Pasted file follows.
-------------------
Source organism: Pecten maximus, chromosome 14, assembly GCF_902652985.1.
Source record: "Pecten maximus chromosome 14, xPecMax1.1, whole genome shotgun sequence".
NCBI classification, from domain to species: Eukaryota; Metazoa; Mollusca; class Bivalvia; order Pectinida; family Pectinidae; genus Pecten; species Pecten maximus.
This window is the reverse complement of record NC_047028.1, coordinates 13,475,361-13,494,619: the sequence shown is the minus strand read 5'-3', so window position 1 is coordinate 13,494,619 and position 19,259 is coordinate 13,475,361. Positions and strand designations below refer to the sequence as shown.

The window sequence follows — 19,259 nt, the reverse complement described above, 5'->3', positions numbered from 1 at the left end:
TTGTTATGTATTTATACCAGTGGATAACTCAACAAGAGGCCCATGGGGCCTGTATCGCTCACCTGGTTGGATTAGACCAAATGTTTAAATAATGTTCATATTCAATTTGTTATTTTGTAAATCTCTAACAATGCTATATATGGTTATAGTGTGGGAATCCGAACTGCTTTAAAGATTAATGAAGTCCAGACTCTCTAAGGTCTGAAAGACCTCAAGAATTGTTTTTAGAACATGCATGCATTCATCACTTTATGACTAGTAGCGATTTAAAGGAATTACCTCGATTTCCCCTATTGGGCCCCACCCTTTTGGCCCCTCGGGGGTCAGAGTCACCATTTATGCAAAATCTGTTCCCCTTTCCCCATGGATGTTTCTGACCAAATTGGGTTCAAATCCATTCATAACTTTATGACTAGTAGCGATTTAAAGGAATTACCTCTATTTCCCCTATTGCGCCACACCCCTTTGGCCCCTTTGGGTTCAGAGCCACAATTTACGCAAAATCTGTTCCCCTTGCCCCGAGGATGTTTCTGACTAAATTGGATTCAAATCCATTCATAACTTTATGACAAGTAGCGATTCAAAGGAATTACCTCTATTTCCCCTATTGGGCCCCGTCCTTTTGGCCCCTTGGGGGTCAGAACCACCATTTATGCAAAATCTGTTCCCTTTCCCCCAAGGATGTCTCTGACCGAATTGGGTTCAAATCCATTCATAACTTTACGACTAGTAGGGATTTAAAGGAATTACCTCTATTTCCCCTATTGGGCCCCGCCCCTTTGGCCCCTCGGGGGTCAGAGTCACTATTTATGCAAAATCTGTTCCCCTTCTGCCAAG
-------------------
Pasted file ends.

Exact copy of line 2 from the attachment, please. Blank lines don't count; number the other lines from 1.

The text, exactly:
Source record: "Pecten maximus chromosome 14, xPecMax1.1, whole genome shotgun sequence".